Deburring with Dry Products

We want to remove the burrs without damaging the glossy finish. We are extremely careful to avoid anything potentially harmful if a child puts it in his mouth. Do you have any suggestions for a media or process?


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Q. We make our products from acrylic impregnated wood. The average size is 2 x 4 x ¼ inches. We machine by conventional methods that include milling, drilling and turning. This leaves some light burrs along the cut edges, and we want to remove the burrs without damaging the glossy finish. We have a tabletop bowl vibrator and a two-cu-ft tub vibrator. We have tried corncob, wood chips and small plastic cones. The cob and chips did the deburring in eight hours. We cannot, however, devote that much machine time. The plastic cones deburred adequately in 30 min but left a satin finish. Someone suggested putting polishing rouge in the cobs, but we don’t want to leave any coating or residue because our products are children’s toys. We are extremely careful to avoid anything potentially harmful if a child puts it in his mouth. Do you have any suggestions for a media or process? Thanks for your help. J.B.

 

A. You are absolutely right to avoid any compound that might remain on the surface. A totally dry treatment will be the best way to go. Many soft woods are finished in vibratory machines using light agricultural media such as wooden pegs, corn cob and walnut shells. The time cycles are often less than an hour in these applications because of the soft wood. Impregnated woods, however, are very hard even though they are made from soft woods. They are harder than the densest natural wood.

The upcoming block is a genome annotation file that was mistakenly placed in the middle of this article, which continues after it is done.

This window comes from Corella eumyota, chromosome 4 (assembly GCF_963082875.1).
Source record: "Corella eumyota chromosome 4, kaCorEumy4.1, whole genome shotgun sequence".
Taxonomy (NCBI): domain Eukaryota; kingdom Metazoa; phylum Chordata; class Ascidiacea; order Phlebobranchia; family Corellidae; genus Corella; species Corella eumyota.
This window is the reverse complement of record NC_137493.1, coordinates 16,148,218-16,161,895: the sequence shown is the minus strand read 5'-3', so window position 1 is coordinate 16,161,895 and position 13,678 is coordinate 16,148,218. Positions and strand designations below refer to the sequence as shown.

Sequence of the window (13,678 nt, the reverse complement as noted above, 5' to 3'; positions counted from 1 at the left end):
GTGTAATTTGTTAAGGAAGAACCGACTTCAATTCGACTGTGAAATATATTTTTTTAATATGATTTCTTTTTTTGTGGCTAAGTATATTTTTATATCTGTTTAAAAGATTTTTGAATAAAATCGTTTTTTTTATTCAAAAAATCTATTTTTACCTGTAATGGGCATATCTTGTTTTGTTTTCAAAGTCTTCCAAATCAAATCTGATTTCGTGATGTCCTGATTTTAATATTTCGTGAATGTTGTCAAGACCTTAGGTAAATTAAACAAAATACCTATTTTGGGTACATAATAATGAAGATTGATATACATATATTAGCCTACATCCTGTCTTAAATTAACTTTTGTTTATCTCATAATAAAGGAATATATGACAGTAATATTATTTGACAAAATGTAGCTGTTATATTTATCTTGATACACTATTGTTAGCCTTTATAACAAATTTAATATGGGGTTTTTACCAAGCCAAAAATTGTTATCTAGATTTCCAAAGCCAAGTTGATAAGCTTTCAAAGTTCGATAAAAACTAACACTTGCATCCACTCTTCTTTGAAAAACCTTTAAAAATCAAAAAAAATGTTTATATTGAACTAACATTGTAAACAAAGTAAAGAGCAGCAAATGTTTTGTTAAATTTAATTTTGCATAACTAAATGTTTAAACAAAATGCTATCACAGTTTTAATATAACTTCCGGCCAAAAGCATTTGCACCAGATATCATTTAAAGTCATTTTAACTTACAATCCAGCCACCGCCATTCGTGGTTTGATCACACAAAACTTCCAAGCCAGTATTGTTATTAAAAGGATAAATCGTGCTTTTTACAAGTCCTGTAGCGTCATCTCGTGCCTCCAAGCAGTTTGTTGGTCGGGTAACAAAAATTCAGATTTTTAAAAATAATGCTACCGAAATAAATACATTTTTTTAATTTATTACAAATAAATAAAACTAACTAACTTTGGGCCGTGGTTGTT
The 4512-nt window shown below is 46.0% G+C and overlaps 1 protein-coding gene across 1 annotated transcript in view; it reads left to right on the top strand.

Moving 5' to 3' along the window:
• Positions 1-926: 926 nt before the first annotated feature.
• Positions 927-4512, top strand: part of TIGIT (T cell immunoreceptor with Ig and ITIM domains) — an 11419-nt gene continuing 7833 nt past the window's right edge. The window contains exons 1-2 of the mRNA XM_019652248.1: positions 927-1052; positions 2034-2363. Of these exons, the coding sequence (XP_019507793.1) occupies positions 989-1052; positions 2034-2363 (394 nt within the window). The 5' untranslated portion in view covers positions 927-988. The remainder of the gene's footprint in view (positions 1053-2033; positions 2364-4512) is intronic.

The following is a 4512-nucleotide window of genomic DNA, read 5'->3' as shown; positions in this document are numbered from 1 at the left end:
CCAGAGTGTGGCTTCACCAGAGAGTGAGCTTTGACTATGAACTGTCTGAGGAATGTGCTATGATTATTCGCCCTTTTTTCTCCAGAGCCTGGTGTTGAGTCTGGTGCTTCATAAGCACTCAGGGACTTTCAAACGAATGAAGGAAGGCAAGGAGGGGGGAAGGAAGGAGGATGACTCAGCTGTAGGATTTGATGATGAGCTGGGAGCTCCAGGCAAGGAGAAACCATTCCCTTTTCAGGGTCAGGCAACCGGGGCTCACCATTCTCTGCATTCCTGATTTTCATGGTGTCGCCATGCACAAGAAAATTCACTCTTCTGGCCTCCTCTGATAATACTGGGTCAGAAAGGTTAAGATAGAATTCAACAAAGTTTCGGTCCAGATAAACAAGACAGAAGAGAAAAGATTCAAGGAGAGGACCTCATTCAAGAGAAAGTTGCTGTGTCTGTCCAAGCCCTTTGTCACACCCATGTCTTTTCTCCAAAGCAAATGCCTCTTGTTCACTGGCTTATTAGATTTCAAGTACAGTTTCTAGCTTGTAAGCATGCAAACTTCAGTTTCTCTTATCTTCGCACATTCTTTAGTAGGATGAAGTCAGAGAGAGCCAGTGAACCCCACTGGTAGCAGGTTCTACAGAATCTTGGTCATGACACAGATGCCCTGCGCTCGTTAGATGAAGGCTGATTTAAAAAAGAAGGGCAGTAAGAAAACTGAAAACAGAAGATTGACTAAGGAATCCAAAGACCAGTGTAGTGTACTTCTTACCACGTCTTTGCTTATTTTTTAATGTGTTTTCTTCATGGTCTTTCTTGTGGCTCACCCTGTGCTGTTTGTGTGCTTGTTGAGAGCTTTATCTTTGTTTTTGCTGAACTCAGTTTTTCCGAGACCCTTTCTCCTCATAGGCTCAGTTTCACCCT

The question becomes how to speed up the dry process when using something like wood pegs. The answer lies in some of the higher energy finishing machines that accelerate the action between parts and media. Spin finishing, centrifugal barrel finishing and centrifugal disc finishing do just that. The latter is my choice because of lower initial cost and because they are easier to load and unload.

My recommendation is to begin with a manufacturer of wood pegs designed for mass finishing. (I referred my caller to one manufacturer.) They may already have experience with similar products, and if not, will get you started with some media recommendations and a referral to equipment manufacturers experienced in dry processing.
 

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